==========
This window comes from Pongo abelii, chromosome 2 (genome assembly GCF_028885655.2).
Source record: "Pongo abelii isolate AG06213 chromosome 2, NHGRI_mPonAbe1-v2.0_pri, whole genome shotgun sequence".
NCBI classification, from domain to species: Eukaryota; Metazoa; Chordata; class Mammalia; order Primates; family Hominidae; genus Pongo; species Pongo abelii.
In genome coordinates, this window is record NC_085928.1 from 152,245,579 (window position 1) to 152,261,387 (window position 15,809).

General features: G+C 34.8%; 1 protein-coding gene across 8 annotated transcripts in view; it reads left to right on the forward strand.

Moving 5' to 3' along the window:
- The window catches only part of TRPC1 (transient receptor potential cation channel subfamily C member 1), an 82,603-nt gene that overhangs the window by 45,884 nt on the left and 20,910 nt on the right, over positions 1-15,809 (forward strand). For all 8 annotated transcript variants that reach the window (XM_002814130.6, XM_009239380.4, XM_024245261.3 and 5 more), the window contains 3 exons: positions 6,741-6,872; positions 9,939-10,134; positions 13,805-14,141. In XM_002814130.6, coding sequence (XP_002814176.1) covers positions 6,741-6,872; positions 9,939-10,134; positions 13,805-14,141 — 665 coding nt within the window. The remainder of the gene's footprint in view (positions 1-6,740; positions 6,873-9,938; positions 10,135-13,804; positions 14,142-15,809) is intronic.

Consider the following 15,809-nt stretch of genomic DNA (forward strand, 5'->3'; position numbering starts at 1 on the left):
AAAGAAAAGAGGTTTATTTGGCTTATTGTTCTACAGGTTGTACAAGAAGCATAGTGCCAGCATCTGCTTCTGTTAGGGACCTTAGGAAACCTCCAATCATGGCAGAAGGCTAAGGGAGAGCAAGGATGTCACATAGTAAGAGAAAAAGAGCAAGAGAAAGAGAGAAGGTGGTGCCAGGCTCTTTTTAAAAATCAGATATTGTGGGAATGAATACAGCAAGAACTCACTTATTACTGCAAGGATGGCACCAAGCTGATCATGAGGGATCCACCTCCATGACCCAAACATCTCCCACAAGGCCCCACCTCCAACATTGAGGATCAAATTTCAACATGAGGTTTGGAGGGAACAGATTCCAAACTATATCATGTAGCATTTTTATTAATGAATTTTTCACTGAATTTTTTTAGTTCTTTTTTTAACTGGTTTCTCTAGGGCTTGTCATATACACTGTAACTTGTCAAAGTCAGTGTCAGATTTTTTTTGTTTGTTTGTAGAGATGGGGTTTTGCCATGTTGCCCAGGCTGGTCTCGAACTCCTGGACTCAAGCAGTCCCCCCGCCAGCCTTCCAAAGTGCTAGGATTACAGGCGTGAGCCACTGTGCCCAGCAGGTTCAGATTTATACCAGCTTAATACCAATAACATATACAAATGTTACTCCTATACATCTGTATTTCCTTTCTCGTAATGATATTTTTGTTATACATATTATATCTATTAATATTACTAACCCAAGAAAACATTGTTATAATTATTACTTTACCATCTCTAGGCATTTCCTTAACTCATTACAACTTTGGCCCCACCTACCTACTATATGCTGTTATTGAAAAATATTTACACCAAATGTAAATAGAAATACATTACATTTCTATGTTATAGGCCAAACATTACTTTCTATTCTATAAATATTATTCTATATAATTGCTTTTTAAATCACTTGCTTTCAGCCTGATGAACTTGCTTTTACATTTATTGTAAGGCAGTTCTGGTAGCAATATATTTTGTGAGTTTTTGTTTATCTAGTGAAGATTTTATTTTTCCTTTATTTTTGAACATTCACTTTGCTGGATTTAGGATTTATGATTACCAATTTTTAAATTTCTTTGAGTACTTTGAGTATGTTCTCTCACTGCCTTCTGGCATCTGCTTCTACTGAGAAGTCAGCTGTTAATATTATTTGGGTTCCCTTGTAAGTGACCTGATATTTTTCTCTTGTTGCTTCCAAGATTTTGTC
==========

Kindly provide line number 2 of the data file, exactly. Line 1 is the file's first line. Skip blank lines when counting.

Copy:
Source record: "Pongo abelii isolate AG06213 chromosome 2, NHGRI_mPonAbe1-v2.0_pri, whole genome shotgun sequence".